Vox Repeats False Claim About Food Waste and Global Warming

On April 5, 2018, Vox.com published a video on its Twitter channel about food waste. That video includes a claim that “If global food waste were a country, it would be the third largest emitter of greenhouse gases.” The video goes on to conclude that reducing food waste, therefore, is “one of the easiest ways to address climate change.”

This is false.

As Politifact noted in a 2017 debunking of this claim, this originated in a poorly thought out February 5, 2017 tweet from the World Food Program. The WFP, to its credit, quickly deleted the tweet after conceding that it was a lousy comparison.

World Food Program senior spokesman Steve Taravella told us they relied on a report from the U.N. Food and Agriculture Organization. That article included a chart that said, “If food wastage were a country, it would be the third largest emitting country in the world.” FAO researchers estimated that a third of all food never makes it to the kitchen table and calculated the emissions that went in to growing and transporting those wasted tons.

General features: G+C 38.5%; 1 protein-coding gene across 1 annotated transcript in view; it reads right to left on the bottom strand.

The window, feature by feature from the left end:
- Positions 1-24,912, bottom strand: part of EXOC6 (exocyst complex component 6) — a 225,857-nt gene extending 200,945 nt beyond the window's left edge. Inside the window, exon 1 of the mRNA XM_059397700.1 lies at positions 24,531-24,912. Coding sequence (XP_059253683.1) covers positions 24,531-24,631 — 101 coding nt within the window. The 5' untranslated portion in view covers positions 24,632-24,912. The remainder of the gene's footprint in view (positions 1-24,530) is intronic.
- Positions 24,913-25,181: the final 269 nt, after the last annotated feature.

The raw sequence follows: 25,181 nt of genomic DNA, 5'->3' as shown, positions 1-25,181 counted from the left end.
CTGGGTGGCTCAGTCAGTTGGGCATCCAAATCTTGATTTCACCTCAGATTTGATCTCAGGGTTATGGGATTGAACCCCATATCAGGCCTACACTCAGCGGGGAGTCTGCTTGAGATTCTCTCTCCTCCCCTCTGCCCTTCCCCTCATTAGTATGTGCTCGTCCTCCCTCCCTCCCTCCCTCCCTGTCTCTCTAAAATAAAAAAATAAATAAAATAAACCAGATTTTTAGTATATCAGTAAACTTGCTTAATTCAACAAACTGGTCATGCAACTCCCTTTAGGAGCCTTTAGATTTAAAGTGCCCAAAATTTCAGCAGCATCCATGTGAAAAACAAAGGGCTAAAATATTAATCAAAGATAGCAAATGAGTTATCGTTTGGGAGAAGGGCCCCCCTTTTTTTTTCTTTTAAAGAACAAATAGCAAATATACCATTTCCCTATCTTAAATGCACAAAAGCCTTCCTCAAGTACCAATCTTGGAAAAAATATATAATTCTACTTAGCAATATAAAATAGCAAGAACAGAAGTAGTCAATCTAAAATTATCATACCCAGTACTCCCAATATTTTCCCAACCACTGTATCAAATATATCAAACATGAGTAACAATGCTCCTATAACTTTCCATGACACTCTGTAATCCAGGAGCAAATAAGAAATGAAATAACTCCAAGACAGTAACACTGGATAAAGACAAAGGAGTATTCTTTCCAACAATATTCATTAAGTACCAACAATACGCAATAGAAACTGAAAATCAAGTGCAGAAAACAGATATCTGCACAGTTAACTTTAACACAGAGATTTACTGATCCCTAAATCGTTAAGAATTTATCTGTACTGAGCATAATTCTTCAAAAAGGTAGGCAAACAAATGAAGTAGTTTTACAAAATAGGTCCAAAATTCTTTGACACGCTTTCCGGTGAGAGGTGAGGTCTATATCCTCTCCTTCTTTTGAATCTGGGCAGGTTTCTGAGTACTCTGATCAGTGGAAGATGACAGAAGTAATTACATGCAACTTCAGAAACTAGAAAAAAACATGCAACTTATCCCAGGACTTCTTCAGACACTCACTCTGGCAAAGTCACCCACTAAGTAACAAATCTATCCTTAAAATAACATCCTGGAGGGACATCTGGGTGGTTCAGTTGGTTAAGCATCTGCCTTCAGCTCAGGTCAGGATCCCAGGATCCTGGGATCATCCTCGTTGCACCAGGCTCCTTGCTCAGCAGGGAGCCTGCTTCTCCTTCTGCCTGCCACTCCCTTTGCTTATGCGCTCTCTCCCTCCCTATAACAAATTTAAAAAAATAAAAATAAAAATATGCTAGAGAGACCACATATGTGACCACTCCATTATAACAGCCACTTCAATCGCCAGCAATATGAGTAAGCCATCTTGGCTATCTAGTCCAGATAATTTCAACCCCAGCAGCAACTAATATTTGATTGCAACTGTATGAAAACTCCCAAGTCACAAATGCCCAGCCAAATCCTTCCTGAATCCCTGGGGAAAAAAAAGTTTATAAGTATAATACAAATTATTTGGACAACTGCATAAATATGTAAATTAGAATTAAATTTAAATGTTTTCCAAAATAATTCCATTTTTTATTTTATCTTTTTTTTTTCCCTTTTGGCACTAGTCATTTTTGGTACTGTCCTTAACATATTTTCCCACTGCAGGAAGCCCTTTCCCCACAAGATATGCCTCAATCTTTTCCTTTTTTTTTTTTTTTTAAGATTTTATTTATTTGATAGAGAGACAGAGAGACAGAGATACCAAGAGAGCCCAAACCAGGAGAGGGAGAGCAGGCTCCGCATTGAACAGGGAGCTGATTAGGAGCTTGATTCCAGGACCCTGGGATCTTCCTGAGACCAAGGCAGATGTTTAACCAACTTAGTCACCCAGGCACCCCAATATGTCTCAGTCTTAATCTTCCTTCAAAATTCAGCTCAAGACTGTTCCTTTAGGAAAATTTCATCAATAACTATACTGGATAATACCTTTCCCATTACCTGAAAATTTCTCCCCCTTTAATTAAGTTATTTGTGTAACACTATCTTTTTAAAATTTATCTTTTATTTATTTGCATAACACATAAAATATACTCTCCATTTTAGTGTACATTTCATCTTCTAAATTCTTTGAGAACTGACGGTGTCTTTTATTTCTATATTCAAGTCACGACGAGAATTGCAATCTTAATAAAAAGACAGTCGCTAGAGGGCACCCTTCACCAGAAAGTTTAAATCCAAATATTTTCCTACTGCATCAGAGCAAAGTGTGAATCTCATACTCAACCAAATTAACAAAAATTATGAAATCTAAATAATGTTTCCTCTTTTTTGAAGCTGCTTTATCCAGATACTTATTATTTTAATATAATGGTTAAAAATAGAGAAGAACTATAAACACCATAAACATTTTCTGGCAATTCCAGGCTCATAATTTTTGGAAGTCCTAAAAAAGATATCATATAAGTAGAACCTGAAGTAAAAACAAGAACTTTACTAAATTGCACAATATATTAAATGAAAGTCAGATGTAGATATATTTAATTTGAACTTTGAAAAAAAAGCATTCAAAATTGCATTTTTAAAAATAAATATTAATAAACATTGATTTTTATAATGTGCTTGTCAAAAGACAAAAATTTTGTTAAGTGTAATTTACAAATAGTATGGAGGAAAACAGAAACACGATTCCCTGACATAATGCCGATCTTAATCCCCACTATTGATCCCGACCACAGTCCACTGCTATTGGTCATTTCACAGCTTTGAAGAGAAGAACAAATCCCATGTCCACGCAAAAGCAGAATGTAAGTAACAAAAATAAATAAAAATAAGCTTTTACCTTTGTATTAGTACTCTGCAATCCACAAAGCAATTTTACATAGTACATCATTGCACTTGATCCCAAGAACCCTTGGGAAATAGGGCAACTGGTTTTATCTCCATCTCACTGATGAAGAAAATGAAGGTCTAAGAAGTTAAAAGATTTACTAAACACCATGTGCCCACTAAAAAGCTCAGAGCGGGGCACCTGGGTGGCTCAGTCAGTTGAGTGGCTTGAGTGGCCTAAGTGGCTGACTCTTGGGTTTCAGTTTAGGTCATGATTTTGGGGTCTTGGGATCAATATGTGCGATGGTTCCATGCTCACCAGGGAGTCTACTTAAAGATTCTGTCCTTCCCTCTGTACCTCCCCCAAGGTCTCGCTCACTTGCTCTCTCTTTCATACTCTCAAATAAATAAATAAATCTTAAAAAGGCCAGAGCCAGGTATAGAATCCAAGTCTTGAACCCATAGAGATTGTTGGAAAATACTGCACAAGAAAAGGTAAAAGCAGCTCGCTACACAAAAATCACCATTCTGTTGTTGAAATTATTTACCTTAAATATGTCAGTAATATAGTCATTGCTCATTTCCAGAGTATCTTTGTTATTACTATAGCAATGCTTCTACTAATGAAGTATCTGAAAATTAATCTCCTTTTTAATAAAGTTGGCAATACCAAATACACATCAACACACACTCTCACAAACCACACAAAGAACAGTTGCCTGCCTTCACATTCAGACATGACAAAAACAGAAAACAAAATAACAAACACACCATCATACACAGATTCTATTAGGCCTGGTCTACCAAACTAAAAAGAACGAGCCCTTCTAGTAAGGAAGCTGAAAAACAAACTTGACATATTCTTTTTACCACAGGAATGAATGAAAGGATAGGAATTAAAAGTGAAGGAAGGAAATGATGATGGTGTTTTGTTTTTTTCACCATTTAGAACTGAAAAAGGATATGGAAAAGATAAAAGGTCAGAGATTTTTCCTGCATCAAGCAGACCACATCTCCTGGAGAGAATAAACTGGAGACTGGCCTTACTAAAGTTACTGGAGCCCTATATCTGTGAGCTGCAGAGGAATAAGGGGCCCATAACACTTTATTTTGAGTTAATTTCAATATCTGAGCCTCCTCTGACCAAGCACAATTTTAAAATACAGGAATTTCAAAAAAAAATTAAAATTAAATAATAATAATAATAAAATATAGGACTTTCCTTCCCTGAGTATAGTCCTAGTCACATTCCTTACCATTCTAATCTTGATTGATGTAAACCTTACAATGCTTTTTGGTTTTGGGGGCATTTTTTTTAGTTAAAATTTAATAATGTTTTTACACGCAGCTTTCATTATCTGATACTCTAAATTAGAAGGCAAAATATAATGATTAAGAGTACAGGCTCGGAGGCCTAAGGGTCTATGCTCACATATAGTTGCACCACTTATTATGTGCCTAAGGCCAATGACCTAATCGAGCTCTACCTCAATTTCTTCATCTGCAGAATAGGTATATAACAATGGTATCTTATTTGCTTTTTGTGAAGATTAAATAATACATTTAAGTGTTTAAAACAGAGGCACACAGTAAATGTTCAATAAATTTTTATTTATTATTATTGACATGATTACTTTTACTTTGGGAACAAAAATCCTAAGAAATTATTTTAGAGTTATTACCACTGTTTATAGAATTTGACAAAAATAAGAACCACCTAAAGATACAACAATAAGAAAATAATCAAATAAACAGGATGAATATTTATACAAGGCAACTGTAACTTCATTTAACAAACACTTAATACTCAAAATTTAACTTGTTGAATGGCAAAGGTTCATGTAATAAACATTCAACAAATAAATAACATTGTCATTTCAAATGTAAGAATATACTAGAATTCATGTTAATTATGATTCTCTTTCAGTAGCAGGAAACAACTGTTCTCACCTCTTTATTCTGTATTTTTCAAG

The problem is, agriculture is an activity, not a place. It makes sense to compare its emissions to other activities, and no sense to rank it against countries.

“It’s comparing apples to oranges,” researcher Brian Lipinski at the World Resources Institute told us. “The number for food loss and waste is comprised of numbers from individual countries, and so the data isn’t mutually exclusive. So while the comparison to countries helps to establish the scale, flat-out labeling food loss and waste as the world’s third largest emitter is missing necessary context.”



According to Wikipedia, mochi is a

Japanese rice cake made of mochigome, a short-grain japonica glutinous rice. The rice is pounded into paste and molded into the desired shape. In Japan it is traditionally made in a ceremony called mochitsuki. While also eaten year-round, mochi is a traditional food for the Japanese New Year and is commonly sold and eaten during that time.

Mochi is apparently also occasionally deadly. According to an International Business Times report, during the 2015 New Year celebration, 9 people died in Japan from suffocating on the snack, and 18 people were hospitalized in Tokyo alone.

The sticky, glutinous dish can get stuck in the throats of those eating it–especially those who are very young or very old–causing people to suffocate.